A small double drum that is held resting on the calves of the seated musician. The heads are tuned a fourth apart. It is
widely used in Afro-Caribbean music of many sorts, especially quartets and sextets playing sones. Now considered one of
the Latin percussion instruments of the rhythm section, it was originally more widespread than either the conga or the
timbales until Arsenio Rodriguez changed the line up in the ‘40s creating the son montuno. In salsa, as in the earlier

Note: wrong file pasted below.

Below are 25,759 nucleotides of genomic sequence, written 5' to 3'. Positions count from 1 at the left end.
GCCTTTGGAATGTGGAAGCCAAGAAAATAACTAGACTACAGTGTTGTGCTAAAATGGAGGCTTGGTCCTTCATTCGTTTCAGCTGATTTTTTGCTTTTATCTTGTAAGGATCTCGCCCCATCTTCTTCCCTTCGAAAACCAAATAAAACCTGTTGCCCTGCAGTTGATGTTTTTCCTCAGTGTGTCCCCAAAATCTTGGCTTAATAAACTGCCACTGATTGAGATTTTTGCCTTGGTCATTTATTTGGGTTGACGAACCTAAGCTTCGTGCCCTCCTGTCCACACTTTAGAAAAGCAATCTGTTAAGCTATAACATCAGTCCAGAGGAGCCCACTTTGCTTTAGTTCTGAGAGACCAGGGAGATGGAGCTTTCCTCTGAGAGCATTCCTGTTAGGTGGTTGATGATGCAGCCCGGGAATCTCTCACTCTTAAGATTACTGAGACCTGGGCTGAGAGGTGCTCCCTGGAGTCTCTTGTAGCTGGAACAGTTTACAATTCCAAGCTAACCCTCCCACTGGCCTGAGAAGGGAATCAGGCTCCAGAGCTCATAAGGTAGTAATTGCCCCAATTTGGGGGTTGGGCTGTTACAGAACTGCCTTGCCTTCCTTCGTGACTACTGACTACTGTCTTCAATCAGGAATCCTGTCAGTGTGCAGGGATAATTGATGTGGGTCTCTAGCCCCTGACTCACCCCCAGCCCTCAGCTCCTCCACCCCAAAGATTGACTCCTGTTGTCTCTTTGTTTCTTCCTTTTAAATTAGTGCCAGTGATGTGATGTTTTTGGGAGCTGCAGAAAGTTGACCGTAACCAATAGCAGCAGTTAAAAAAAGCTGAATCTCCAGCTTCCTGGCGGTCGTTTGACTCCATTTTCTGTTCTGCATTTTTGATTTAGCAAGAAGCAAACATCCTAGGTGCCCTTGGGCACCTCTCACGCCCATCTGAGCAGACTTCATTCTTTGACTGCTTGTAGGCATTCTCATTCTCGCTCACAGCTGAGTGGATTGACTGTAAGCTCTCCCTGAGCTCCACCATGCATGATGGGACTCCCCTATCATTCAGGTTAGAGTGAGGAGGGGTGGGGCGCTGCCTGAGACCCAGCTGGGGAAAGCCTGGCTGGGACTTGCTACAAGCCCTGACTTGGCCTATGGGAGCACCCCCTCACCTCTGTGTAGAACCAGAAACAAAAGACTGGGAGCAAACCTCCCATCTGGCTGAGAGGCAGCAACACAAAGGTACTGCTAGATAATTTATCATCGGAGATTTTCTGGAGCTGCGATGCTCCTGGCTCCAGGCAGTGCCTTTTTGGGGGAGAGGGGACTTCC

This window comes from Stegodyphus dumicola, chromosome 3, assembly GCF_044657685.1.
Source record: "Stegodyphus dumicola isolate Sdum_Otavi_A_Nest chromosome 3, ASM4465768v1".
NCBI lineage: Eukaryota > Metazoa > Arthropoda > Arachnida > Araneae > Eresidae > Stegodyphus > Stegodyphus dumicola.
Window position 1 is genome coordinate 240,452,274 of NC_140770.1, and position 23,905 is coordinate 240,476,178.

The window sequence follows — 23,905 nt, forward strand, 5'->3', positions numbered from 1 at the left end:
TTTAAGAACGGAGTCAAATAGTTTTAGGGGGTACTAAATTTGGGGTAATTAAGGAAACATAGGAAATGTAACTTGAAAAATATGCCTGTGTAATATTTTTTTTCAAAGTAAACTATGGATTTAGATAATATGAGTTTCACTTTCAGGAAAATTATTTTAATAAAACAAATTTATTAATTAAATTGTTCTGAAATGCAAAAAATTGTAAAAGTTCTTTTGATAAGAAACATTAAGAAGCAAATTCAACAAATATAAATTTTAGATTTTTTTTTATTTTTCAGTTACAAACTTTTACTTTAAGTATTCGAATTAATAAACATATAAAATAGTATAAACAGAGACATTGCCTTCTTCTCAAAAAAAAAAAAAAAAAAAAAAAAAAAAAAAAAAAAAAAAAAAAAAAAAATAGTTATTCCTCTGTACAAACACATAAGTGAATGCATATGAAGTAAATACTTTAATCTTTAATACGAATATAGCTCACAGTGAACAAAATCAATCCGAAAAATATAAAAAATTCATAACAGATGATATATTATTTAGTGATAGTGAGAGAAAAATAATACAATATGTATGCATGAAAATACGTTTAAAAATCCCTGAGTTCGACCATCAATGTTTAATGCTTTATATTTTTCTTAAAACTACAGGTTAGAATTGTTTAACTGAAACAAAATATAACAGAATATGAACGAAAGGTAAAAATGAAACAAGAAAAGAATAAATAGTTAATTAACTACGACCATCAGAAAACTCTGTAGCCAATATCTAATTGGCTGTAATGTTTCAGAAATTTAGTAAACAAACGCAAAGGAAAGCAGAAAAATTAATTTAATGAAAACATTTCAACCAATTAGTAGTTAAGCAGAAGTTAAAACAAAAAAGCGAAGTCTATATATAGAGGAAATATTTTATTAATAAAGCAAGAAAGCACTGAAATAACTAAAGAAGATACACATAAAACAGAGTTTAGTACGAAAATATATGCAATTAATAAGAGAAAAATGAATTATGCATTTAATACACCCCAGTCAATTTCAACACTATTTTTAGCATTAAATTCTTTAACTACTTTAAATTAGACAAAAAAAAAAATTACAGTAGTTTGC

string- based groups, the bongó playing tended to be more ad-libbed than the other drums however it is used to
accompany the singer inspiring him or her to improvisation the reason they are called “soneros” or “soneras.” It served to provide a complex counterpoint to the main rhythmic pulse of a number. The basic toque (pattern) for the bongó, called the martillo (hammer), can be rendered onomatopoeically as dicky-docky-dicky-ducky, sort of a tick tock simulation of a grandfather clock.